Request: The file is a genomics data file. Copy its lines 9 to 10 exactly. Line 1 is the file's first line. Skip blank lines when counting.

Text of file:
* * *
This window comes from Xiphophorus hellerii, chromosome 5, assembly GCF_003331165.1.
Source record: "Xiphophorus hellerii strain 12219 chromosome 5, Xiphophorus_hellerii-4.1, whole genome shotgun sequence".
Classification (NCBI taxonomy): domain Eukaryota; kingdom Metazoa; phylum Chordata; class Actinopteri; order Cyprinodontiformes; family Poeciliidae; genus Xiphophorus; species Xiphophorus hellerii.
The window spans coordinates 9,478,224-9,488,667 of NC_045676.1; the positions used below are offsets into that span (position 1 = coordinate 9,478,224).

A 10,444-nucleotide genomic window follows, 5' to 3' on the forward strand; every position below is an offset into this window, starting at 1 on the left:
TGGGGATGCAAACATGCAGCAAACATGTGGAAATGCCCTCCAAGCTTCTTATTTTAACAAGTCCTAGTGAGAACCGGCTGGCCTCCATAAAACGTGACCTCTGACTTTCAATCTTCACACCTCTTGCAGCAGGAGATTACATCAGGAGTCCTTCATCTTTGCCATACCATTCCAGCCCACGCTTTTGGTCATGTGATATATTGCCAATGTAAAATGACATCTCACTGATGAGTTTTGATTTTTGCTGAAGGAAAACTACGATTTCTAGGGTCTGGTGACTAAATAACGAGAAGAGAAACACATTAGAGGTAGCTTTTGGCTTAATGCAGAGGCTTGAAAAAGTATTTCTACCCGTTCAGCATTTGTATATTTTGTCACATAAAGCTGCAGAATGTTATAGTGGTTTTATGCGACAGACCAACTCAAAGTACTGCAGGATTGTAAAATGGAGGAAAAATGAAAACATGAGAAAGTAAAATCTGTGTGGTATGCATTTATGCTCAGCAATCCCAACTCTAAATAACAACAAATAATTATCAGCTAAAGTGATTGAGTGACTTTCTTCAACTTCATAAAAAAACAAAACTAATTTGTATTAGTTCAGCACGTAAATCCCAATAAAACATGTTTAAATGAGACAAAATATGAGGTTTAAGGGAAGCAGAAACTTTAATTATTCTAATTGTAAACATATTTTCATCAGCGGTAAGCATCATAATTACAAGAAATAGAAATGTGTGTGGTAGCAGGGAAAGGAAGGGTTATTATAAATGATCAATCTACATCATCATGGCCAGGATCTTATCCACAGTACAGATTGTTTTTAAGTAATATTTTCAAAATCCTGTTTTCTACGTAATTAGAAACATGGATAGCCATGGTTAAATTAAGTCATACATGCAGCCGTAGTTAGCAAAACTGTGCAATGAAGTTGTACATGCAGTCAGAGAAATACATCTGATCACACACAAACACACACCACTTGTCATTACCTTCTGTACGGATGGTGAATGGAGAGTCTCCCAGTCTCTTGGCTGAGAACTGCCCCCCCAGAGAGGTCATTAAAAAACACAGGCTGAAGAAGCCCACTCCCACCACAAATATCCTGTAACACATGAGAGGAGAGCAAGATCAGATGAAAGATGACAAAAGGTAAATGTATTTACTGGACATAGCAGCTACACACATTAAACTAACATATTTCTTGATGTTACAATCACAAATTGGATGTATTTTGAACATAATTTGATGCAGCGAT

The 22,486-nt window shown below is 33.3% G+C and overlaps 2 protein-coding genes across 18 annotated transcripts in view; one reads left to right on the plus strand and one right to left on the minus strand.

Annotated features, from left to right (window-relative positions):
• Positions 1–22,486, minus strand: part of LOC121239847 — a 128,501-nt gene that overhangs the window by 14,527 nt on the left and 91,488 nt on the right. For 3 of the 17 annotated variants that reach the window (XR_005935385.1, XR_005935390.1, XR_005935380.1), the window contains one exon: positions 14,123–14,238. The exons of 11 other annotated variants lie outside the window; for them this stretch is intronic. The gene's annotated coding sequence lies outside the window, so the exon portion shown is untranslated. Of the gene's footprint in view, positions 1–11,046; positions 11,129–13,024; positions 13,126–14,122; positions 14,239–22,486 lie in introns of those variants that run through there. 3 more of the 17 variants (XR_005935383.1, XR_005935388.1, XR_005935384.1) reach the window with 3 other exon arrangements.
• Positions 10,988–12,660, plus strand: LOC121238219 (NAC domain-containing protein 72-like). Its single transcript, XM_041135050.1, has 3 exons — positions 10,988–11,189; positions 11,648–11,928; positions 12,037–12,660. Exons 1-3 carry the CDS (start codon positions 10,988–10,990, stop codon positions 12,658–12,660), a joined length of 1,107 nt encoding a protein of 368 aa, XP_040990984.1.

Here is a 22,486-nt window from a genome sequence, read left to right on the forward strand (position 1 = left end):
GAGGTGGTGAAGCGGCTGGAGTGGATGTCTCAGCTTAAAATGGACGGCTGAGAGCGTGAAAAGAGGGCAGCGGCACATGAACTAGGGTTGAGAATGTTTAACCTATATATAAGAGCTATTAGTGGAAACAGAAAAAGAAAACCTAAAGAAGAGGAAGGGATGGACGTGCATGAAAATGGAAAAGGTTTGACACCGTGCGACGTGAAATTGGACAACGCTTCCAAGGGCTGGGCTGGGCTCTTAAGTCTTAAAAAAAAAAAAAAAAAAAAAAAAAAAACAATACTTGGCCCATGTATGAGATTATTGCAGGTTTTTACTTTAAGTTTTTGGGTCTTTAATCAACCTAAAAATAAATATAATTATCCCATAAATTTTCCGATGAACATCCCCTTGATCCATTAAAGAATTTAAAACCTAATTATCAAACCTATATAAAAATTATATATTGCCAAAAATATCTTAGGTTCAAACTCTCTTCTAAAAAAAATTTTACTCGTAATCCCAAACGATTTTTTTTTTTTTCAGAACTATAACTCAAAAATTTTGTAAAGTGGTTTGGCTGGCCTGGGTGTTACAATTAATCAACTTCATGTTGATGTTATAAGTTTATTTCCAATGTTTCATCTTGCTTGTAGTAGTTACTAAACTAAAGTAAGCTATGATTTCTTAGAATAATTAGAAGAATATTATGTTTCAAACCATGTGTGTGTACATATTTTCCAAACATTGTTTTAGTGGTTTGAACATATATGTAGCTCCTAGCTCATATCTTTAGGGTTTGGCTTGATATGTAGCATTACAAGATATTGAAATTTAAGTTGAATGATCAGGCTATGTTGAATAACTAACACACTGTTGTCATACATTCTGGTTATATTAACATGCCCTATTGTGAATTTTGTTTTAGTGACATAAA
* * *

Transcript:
• Positions 1–22,486, minus strand: part of LOC121239847 — a 128,501-nt gene that overhangs the window by 14,527 nt on the left and 91,488 nt on the right. For 3 of the 17 annotated variants that reach the window (XR_005935385.1, XR_005935390.1, XR_005935380.1), the window contains one exon: positions 14,123–14,238. The exons of 11 other annotated variants lie outside the window; for them this stretch is intronic. The gene's annotated coding sequence lies outside the window, so the exon portion shown is untranslated. Of the gene's footprint in view, positions 1–11,046; positions 11,129–13,024; positions 13,126–14,122; positions 14,239–22,486 lie in introns of those variants that run through there. 3 more of the 17 variants (XR_005935383.1, XR_005935388.1, XR_005935384.1) reach the window with 3 other exon arrangements.
• Positions 10,988–12,660, plus strand: LOC121238219 (NAC domain-containing protein 72-like). Its single transcript, XM_041135050.1, has 3 exons — positions 10,988–11,189; positions 11,648–11,928; positions 12,037–12,660. Exons 1-3 carry the CDS (start codon positions 10,988–10,990, stop codon positions 12,658–12,660), a joined length of 1,107 nt encoding a protein of 368 aa, XP_040990984.1.